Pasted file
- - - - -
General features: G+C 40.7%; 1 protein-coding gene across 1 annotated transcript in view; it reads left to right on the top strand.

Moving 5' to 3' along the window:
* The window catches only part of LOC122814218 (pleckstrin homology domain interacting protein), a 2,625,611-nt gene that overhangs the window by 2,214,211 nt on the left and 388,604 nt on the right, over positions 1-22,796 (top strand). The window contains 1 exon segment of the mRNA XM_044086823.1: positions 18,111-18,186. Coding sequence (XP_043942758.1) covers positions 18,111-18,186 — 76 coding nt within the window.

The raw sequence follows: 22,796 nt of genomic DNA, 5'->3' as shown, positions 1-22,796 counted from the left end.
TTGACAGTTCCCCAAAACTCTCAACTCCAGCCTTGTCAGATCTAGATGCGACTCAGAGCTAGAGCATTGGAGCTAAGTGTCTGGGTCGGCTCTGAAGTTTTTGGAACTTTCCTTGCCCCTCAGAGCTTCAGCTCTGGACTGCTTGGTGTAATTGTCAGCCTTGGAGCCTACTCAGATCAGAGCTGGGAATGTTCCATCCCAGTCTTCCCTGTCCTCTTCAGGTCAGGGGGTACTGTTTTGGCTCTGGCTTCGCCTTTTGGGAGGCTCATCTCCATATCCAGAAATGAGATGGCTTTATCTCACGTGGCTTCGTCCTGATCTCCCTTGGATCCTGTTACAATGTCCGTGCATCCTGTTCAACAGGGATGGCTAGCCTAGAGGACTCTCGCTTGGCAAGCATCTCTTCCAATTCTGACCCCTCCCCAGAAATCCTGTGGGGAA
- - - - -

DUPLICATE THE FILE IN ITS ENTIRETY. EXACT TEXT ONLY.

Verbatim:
General features: G+C 40.7%; 1 protein-coding gene across 1 annotated transcript in view; it reads left to right on the top strand.

Moving 5' to 3' along the window:
* The window catches only part of LOC122814218 (pleckstrin homology domain interacting protein), a 2,625,611-nt gene that overhangs the window by 2,214,211 nt on the left and 388,604 nt on the right, over positions 1-22,796 (top strand). The window contains 1 exon segment of the mRNA XM_044086823.1: positions 18,111-18,186. Coding sequence (XP_043942758.1) covers positions 18,111-18,186 — 76 coding nt within the window.

The raw sequence follows: 22,796 nt of genomic DNA, 5'->3' as shown, positions 1-22,796 counted from the left end.
TTGACAGTTCCCCAAAACTCTCAACTCCAGCCTTGTCAGATCTAGATGCGACTCAGAGCTAGAGCATTGGAGCTAAGTGTCTGGGTCGGCTCTGAAGTTTTTGGAACTTTCCTTGCCCCTCAGAGCTTCAGCTCTGGACTGCTTGGTGTAATTGTCAGCCTTGGAGCCTACTCAGATCAGAGCTGGGAATGTTCCATCCCAGTCTTCCCTGTCCTCTTCAGGTCAGGGGGTACTGTTTTGGCTCTGGCTTCGCCTTTTGGGAGGCTCATCTCCATATCCAGAAATGAGATGGCTTTATCTCACGTGGCTTCGTCCTGATCTCCCTTGGATCCTGTTACAATGTCCGTGCATCCTGTTCAACAGGGATGGCTAGCCTAGAGGACTCTCGCTTGGCAAGCATCTCTTCCAATTCTGACCCCTCCCCAGAAATCCTGTGGGGAA